Actually Elafonissi is the name of the little island situated in front of this long narrow strip of sand. They are separated by a shallow canal of water, walking on it you will wet just your knees. The sand is clear and pink somewhere because the coral powder. On the island you will find more pink and if you will walk enaugh you will reach some secluded part that look as your private cove.
Please play attenction to the sign and avoid to walk on the flowers and plant that grow on the sand, they are protected as the whole island is a natural park.
And.... PLEASE don't abandon your trash there!! it is a paradise corner, we MUST preserve it!
From Chania bus station i caught the 08.30 bus to Paleohora. Fare was 13 euro return. Leaving Chania on the north coast of Crete the bus travels through the holiday resorts in the flat country side till it reaches the mountains. Terrific scenery, the bus descends into Paleohora. A small town with lovely scenery and beach. The bus returned at 1200 or 18.00. Paleohora is on the south coast of Crete in the sea of Libya. This trip was in May 2007.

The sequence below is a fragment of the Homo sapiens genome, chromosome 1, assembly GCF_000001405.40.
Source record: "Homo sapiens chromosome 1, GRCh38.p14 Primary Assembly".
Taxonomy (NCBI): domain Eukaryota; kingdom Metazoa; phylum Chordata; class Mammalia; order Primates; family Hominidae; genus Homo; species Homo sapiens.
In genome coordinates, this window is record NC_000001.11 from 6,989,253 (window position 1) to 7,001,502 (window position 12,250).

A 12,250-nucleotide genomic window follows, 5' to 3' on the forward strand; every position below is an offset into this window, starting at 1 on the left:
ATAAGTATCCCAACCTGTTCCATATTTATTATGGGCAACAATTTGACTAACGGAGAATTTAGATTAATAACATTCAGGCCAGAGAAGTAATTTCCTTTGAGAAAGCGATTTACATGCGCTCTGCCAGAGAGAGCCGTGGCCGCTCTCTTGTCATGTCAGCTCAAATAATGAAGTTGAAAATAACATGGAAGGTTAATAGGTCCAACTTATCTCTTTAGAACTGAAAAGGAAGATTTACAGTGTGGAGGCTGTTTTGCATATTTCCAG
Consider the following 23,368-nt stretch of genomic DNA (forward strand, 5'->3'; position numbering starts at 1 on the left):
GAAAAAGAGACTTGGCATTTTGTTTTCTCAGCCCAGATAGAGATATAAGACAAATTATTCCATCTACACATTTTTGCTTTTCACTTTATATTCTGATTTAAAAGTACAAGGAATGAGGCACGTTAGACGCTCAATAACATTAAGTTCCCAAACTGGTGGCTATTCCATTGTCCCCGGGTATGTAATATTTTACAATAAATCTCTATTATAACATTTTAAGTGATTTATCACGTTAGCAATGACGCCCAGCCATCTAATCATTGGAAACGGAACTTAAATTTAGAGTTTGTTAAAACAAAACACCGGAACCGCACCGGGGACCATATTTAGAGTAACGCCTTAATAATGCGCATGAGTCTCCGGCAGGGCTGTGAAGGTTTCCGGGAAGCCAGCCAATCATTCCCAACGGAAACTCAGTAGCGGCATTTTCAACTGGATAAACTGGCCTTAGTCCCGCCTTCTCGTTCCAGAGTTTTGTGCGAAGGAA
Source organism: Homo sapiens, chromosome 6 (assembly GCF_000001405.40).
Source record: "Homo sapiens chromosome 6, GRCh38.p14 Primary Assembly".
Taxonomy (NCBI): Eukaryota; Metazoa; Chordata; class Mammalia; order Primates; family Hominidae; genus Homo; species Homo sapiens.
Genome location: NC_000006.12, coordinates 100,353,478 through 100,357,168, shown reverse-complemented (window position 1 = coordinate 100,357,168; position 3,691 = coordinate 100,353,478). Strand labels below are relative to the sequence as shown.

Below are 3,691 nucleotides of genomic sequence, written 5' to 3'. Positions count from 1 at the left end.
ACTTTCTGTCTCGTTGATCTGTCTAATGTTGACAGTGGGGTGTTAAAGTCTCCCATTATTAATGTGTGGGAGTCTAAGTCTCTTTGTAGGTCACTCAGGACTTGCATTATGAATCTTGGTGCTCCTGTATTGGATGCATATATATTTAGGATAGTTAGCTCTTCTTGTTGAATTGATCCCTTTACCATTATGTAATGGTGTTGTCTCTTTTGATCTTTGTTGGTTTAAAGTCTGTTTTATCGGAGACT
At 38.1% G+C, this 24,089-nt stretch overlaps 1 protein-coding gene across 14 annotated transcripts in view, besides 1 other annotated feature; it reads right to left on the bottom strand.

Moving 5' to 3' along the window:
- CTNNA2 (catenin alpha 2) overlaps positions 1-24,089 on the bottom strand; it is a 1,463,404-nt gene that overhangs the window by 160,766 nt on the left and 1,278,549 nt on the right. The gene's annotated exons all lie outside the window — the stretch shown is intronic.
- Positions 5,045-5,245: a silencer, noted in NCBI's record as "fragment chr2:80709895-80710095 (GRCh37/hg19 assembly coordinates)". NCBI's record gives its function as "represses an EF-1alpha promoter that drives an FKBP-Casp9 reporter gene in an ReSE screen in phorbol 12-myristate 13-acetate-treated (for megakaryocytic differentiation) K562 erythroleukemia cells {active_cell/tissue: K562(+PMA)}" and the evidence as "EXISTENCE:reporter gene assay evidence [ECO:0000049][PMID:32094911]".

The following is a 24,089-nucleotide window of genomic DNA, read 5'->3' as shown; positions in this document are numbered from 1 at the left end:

Paleohora is a place you must visit while on Crete. The village has a laid back feel with numerous activities for people of all ages. Your days can be filled with hiking, snorkeling, swimming and/or working your tan at the beach, and shopping for handicrafts. There are also opportunities for SCUBA and eco-style excursions. The Small Garden restaurant was one of my favorite places to grab a nice dinner. Third-Eye Vegetarian Restaurant is another excellent option and often offers life local music. Camping and hotels are available for an overnight stay.
The White Mountains (Lefka Ori) make up for the largest and most impressive mountain range in Crete. They're not really high but look wonderful, especially on the blue sky background. The tallest peak is Pachnes (2453 m).
I wish I could visit one of those tiny peasant houses down there some day...
A nice village with lovely sandy beaches. It hosts (probably) the only vegetarian restaurant in Crete. Paleochora is easily accessible both from land and sea. It's quite popular among tourists.
At present Paleochora is rapidly growing to meet tourists' demands.
Come to Paleochora and enjoy its pleasant atmosphere, the beach and the views. And the vegetarian restaurant ;-)
The way to Kastelli Kissamos (love the sound of that name) took us through lush scenery, though those yellow scrubs actually were spiky in spite of their soft look. We had to slow down when some sheep and goats were on the road and acted like we were interfering them! But then we were on holiday and were in no hurry...the sun was shining, it was warm, scenery could not have been better and there were no other people in sight....just perfect!